GINA prohibits employers, subject to some exceptions, from (1) using genetic information to make decisions regarding the privileges, terms, and conditions of employment; (2) acquiring genetic information; or (3) disclosing genetic information. Requiring employee vaccination does not violate GINA. If the employer administers the vaccine itself and conducts a pre-vaccine questionnaire, the questions associated with family medical history may implicate GINA. The best practice for employers desiring their employees to vaccinate, then, will be to encourage or require the employees to be vaccinated by a third-party clinic or medical provider, and not request any medical documentation associated with the vaccine (which may contain genetic information prohibited by GINA) other than the proof of vaccination itself. Also, if employers request proof of vaccination, the EEOC recommends employers to warn employees not to provide genetic information as part of the proof. “As long as this warning is provided, any genetic information the employer receives in response to its request for proof of vaccination will be considered inadvertent and therefore not unlawful under GINA. See 29 CFR 1635.8(b)(1)(i) for model language that can be used for this warning.”
The regulation cited by the EEOC for this warning is below:
If a covered entity uses language such as the following, any receipt of genetic information in response to the request for medical information will be deemed inadvertent: “The Genetic Information Nondiscrimination Act of 2008 (GINA) prohibits employers and other entities covered by GINA Title II from requesting or requiring genetic information of an individual or family member of the individual, except as specifically allowed by this law. To comply with this law, we are asking that you not provide any genetic information when responding to this request for medical information. ‘Genetic information’ as defined by GINA, includes an individual’s family medical history, the results of an individual’s or family member’s genetic tests, the fact that an individual or an individual’s family member sought or received genetic services, and genetic information of a fetus carried by an individual or an individual’s family member or an embryo lawfully held by an individual or family member receiving assistive reproductive services.” 29 C.F.R. § 1635.8(b)(1)(i).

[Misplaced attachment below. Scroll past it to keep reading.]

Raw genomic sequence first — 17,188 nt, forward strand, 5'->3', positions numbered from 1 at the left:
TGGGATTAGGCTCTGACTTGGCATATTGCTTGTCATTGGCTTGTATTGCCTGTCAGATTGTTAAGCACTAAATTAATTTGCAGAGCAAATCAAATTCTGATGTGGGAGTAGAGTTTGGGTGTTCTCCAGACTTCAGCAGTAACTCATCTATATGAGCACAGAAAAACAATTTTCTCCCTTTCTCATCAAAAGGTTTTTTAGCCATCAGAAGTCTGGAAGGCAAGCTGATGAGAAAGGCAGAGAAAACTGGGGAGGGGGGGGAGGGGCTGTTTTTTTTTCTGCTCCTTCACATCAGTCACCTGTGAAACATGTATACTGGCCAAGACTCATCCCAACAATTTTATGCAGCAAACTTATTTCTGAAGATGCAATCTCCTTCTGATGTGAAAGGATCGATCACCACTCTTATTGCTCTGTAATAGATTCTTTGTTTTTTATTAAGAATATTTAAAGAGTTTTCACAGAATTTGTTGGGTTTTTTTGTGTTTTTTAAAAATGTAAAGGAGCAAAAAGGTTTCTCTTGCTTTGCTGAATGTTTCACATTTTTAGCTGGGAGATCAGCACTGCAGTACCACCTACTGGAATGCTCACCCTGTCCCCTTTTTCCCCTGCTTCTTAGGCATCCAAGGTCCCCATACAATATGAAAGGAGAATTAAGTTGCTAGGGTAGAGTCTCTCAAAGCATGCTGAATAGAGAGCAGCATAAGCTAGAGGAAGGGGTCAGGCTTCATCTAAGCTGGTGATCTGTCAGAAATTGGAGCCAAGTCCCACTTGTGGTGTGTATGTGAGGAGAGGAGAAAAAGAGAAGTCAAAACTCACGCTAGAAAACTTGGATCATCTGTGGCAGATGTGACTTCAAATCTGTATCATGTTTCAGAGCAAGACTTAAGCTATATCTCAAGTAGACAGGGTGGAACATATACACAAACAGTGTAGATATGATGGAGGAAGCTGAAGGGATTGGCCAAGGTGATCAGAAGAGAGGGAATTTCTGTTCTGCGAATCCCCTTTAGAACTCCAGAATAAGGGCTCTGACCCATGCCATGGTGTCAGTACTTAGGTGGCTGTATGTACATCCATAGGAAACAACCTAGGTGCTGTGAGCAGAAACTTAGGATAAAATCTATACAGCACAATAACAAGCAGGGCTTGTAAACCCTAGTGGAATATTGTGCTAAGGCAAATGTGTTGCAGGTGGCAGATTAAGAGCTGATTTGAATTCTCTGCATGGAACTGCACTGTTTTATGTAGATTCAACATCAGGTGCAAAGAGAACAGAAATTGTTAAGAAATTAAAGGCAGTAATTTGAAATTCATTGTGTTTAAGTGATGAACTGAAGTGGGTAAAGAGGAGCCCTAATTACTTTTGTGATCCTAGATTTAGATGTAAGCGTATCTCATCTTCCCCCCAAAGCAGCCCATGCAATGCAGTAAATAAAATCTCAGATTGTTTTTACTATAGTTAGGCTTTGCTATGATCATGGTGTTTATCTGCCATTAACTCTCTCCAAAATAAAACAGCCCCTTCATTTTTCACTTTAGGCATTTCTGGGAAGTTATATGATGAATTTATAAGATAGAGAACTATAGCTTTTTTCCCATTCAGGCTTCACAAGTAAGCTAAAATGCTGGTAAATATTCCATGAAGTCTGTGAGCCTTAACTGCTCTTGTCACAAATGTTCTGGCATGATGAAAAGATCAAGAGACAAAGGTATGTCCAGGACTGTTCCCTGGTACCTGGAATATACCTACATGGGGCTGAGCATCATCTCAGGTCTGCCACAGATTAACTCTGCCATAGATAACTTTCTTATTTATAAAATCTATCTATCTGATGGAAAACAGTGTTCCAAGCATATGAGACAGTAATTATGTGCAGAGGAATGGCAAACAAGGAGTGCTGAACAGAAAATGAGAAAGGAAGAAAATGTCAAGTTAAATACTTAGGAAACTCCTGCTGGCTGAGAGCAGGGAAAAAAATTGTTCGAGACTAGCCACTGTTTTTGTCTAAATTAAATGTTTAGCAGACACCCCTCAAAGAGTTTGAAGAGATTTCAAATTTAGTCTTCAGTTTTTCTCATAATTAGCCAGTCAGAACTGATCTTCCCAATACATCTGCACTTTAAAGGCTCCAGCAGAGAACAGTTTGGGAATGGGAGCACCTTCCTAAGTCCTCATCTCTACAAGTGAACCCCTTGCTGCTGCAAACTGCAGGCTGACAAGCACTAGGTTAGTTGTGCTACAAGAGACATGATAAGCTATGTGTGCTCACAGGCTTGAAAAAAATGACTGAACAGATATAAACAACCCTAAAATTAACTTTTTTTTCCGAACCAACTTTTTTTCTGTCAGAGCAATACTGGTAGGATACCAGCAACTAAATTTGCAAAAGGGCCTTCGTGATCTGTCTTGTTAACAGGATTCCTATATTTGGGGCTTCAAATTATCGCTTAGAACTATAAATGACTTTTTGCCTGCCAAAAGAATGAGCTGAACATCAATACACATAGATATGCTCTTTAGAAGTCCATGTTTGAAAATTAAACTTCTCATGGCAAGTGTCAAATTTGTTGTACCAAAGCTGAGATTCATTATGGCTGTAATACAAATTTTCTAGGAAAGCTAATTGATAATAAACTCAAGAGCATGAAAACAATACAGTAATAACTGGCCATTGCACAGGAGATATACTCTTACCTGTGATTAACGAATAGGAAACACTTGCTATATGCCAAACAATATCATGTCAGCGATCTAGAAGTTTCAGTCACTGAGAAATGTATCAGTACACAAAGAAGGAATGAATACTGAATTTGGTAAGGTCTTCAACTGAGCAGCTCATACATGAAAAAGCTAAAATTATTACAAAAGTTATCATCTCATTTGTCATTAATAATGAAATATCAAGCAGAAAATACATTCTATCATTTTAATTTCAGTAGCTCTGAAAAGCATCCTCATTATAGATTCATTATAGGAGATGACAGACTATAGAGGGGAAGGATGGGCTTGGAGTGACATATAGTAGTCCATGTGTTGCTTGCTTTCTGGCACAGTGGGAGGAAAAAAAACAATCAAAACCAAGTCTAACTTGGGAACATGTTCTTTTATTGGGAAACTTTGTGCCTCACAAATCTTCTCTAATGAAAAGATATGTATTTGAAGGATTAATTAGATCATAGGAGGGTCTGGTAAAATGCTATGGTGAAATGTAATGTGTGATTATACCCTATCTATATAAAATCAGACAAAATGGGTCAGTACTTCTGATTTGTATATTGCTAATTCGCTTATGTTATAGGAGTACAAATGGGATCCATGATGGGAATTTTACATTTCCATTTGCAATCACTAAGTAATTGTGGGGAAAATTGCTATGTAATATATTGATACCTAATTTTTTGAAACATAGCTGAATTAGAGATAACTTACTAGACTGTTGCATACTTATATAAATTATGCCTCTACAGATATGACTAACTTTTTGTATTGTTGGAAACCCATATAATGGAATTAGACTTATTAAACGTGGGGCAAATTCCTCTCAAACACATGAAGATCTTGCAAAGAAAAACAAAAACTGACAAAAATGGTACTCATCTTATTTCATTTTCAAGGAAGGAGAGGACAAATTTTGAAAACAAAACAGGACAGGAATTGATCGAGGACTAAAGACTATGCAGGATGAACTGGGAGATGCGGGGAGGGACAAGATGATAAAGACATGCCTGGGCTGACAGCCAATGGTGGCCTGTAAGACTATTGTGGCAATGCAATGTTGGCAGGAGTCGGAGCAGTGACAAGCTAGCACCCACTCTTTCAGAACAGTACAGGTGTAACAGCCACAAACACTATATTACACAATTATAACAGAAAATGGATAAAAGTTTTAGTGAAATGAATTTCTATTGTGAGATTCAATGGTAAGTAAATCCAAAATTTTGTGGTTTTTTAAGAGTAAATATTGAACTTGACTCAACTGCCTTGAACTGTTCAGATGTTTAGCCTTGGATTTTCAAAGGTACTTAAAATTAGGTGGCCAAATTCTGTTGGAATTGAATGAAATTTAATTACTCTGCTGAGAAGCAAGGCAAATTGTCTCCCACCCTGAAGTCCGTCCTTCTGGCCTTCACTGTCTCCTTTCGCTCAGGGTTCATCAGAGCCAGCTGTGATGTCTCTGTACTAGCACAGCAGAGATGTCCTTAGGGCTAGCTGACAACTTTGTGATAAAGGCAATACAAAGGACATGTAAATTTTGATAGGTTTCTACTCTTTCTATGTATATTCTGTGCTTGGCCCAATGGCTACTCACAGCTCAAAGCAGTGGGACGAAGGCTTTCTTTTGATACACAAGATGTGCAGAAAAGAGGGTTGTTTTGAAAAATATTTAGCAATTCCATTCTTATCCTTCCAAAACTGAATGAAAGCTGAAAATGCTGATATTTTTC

Vaccinations and Emergency Medical Authorization
Currently the available COVID vaccines are authorized under the Emergency Use federal statute that allows the FDA to approve treatments faster than the ordinary course in certain circumstances. The statute provides that those receiving the treatment (a) be informed of the emergency use authorization, (b) be made aware of known or potential risks and benefits and the extent to which further risks and benefits are unknown, and (c) have the option to accept or refuse based on their informed consent. 21 U.S.C. § 360bbb-3(e)(1)(A)(ii). Thus, there is question whether the government generally (and perhaps a government employer or public university) may require the vaccine while it is under this emergency use authorization. Private employers can likely seek employees who have chosen to receive the vaccine as other potential employees may seek employment elsewhere if they do not want the vaccine at this stage. The calculus will change in this respect if the FDA gives full approval to the COVID vaccines as is expected in the near future.
While employers can require vaccination and proof of vaccination, in some circumstances, does not necessarily mean that they should. There is certainly no requirement that they must. Employers will have to consider carefully the risks and liabilities associated with COVID, compared to the impact of the requirements and policies they impose on the morale and effectiveness of their workforce, and any liability on that front as well. We expect many employers to encourage vaccination, but not require it. Employers serving sensitive or vulnerable populations or employers tending to have more vulnerable employees may consider more inflexible policies. Employers may create additional exceptions beyond what is required by the above statutes; however, they must be careful that whatever rules or exceptions they create be applied consistently to avoid claims of unfair treatment.